My trawl through the pages of Whoopee!'s 1981 Christmas issue in search of the Cheeky Weekly survivors now arrives at pages 18 and 19, occupied by a character called Robot Granny. This is of course the aged automaton who Friends of Cheeky first knew as 6 Million Dollar Gran. On her transfer to Whoopee!, Gran's strips were for some reason given a numerically-focused change of title and she appeared as $6000,000 Gran, occasionally reverting to her former title, as was the case in her final outing before being given a more radical re-titling as of Whoopee! dated 09 May 1981, in which the synthetic senior citizen's strips were re-branded Robot Granny (not the last time her strip would undergo a title change). This new stage in Gran's career saw her become a nanny employed by Lord and Lady Swankly to look after their kids at Rottenrich Hall, which is where we find her on Christmas Eve, 1981...

Whoopee! 26 December 1981
Art: Ian Knox



As it's Christmas I'm not going to complain at the two references to Gran being bionic. Her debut in Cheeky Weekly made it clear that she was a robot but despite this she was often described as bionic during her run in the toothy funster's comic. It's surprising that the mistake was still being made when such descriptions of her attributes contradicted the strip's new title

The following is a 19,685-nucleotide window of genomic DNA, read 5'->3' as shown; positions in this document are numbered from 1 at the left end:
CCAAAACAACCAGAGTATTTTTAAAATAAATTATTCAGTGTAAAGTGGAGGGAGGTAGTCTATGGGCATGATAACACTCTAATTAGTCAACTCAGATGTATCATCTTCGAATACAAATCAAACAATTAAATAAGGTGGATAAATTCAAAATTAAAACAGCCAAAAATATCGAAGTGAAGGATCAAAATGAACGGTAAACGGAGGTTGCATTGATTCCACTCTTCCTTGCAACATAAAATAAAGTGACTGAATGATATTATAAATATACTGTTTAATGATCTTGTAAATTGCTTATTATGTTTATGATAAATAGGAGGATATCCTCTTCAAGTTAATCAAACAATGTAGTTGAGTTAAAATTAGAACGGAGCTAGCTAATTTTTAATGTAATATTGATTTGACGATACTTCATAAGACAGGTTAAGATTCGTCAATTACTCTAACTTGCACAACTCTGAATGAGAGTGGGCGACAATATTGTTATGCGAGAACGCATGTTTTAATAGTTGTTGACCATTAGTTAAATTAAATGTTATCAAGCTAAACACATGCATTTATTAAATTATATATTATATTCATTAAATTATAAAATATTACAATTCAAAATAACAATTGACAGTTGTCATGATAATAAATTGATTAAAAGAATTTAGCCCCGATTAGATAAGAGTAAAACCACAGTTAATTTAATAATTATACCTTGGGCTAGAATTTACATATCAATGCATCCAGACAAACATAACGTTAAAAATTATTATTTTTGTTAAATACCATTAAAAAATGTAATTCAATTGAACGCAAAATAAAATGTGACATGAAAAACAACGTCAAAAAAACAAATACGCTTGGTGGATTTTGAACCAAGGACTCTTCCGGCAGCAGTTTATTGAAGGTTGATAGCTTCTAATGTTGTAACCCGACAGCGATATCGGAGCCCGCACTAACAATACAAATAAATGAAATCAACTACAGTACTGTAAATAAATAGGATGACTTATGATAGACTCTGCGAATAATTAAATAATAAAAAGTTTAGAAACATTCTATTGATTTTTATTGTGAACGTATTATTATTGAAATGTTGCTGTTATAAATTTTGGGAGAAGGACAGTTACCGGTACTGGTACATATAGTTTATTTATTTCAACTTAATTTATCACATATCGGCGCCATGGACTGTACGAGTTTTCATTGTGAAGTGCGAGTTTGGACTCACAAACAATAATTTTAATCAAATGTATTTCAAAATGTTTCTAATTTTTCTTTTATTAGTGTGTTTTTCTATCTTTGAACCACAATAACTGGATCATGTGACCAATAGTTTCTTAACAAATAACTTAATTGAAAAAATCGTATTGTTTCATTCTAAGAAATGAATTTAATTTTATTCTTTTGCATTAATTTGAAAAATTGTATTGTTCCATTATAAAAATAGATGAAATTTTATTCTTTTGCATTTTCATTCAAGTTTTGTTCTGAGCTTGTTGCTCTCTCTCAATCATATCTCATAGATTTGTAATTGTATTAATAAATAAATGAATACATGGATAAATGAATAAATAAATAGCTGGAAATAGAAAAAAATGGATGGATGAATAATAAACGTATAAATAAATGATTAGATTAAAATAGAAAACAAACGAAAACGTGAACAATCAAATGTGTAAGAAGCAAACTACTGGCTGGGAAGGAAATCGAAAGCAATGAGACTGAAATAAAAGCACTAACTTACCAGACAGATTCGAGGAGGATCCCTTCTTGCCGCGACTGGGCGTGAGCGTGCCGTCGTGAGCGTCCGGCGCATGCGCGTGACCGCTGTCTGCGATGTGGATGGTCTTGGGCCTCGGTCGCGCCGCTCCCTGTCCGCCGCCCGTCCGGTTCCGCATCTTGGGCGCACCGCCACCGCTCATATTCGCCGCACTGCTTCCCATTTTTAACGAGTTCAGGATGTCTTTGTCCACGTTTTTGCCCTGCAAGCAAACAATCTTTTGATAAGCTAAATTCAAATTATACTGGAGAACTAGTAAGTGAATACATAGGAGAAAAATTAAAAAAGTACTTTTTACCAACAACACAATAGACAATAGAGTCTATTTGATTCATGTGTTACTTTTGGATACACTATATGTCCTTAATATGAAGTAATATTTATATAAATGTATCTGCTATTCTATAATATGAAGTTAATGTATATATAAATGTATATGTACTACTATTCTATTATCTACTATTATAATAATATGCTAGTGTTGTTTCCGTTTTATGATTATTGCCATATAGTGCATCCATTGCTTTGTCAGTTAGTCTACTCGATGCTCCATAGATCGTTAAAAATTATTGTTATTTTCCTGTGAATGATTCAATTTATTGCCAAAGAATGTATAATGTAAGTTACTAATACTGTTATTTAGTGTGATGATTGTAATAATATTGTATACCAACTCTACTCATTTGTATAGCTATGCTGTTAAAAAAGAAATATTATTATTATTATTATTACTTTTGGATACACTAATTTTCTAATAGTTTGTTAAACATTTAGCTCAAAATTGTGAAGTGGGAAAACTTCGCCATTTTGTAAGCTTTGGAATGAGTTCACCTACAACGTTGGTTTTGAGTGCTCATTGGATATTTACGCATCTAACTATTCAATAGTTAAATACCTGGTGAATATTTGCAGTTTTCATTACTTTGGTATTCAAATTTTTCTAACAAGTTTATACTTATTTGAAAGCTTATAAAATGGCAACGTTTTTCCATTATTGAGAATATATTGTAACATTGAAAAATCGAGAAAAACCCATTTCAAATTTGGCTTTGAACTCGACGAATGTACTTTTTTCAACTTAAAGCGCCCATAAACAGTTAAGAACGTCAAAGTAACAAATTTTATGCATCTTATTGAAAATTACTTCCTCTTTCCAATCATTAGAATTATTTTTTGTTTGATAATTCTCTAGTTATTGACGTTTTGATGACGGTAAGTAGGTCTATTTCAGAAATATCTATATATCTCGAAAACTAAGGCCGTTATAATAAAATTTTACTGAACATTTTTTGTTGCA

Gran's abilities suit her to the oft-used 'Helping Santa out of Trouble' plot.



Sunday, 17 December 2017

1981 - A Cheeky Christmas part 3

This third installment of my look through the Christmas 1981 issue of Whoopee! in order to observe the seasonal adventures of our Cheeky Weekly pals who had survived the cancellation of their comic brings us to page 13's Christmas Quiz Time, a workout for Xmas-pud-addled brains that featured the toothy funster and his chums (including Paddywack who was for some reason absent from the cover of that festive edition). I have already posted about this page, so I'll direct you here for the full info.

Next up is Cheeky himself, now in somewhat reduced circumstances. Once he was the star of his own comic, and had begun his Whoopee! run with 4 pages a week, but Christmas '81 finds our grinning pal confined to a 2-page centre spread, and even then he has to share it with strips featuring his slimy sidekick and a bearded, jolly fellow who gets very busy at the end of December. Nevertheless Frank McDiarmid packs the space with a welter of Yuletide gags, as Cheeky meets a good number of his Krazy Town pals. Sadly there's no slap-up feed but the feature concludes with a nice sentiment courtesy of the man with the sleigh and reindeer.

Whoopee! 26 December 1981
Art: Frank McDiarmid


More from Whoopee! at Christmas '81 soon,